Going beyond the myths prevalent in the socio-cultural embeddedness of rural Bangladesh, this article examines the diverse visible and invisible roles of fisherwomen in small-scale fisheries. This research considered two ethnic groups situated in two different ecosystems: the floodplain
freshwater ecosystem is represented by new-entrant Muslim fishers ‘Maimal’ and the coastal ecosystem is represented by caste-based Hindu fishers ‘Jaladas’. From the basic ontological worldview of human dignity, moral individualism, and the social recognition of women’s
rights, we argue that fisherwomen’s roles need to be recognized, focused, and valued to develop a horizontal understanding that is a prerequisite to the process of democratization, and the proper functioning of a just society. In the rural societies, a host of attributes, such as the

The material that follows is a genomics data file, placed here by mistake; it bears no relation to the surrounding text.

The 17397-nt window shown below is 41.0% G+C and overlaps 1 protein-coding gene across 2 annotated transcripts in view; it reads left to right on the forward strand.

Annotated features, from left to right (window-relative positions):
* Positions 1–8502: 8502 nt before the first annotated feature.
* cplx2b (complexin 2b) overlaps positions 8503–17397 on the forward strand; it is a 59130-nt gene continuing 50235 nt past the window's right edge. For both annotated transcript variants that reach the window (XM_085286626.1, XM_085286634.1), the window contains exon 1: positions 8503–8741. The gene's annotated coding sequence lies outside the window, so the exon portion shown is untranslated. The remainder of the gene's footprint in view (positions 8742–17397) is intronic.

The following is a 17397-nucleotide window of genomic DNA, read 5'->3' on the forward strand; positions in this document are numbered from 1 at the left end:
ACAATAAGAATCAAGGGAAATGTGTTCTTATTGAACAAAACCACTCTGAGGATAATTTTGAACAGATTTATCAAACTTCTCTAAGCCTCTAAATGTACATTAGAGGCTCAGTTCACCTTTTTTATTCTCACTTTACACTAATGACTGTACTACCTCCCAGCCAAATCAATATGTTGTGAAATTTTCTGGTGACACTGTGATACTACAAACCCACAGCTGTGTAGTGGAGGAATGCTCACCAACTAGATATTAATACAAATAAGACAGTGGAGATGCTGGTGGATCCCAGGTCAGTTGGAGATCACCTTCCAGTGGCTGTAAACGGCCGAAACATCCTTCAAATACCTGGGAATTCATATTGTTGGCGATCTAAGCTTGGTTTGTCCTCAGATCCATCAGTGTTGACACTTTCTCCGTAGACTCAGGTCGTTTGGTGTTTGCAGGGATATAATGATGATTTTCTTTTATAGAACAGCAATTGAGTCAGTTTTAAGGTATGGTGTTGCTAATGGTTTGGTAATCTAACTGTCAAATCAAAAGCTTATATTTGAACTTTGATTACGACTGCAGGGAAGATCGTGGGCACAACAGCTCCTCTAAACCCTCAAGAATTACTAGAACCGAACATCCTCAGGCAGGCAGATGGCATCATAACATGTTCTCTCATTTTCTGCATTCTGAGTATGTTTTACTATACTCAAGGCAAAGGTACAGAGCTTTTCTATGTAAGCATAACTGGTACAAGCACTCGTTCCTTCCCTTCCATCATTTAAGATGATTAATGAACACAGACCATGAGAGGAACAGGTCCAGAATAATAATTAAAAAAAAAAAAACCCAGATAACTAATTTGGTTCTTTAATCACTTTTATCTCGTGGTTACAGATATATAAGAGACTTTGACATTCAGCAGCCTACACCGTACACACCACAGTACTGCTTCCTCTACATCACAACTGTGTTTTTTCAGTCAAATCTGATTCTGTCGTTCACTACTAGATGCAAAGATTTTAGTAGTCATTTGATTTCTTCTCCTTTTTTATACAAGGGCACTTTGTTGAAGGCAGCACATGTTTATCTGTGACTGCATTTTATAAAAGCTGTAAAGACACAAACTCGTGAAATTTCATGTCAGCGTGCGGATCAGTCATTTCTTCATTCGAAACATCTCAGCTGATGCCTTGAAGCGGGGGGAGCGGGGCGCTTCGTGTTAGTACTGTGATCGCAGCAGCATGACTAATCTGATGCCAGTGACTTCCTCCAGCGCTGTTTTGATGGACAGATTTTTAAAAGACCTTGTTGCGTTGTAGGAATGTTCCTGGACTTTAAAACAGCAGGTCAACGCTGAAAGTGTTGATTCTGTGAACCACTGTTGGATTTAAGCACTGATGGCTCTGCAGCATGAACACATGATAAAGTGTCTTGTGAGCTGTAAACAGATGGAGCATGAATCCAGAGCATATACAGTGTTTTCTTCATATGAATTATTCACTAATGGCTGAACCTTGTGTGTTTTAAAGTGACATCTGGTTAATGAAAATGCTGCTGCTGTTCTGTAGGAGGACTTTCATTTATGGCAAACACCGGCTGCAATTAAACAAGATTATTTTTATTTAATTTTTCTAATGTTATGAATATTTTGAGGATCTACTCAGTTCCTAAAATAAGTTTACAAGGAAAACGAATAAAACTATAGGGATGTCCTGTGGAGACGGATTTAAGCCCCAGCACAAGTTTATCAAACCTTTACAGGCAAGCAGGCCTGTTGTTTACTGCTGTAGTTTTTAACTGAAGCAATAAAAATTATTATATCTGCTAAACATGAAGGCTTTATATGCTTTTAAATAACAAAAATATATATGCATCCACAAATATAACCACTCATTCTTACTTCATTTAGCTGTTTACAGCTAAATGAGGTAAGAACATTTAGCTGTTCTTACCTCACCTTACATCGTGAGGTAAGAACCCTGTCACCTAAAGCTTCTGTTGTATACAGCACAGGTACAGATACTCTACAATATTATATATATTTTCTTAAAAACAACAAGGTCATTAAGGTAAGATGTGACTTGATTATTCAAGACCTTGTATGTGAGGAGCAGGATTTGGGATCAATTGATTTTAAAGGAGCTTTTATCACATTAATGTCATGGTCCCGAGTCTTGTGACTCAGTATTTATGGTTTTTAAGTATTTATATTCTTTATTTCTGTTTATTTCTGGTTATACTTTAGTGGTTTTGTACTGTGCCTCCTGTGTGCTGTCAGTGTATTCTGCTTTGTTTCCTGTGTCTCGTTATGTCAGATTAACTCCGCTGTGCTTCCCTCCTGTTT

deep-rooted socio-cultural constructions of the motherly myth, extreme tolerance, family teaching, religious antagonism, poverty, lack of education, internalization of a subordinate position, lack of supportive institutions, and fear of loss of societal patronage, profoundly undermine the
capacity of women to aspire and raise their voice. Fisherwomen are accrued an inferior social position although they perform unique roles in the areas of childcare, household upkeep, livelihoods, and psycho-social support for the seafaring fishers. Conducive to the ecotone of marine fisheries,
this article also portrays how a rigid patriarchal form of society is seasonally transformed to matrifocality when fishermen are away for fishing for half the year.
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modos de sustento;
Document Type: Research Article
Manitoba Conservation and Water Stewardship, Government of Manitoba, Western Region-Brandon, 1129 Queens Avenue, Brandon, MB, Canada R7A 1L9
Natural Resources Institute, University of Manitoba, Winnipeg, MB, Canada R3T 2N2
Publication date: March 16, 2015
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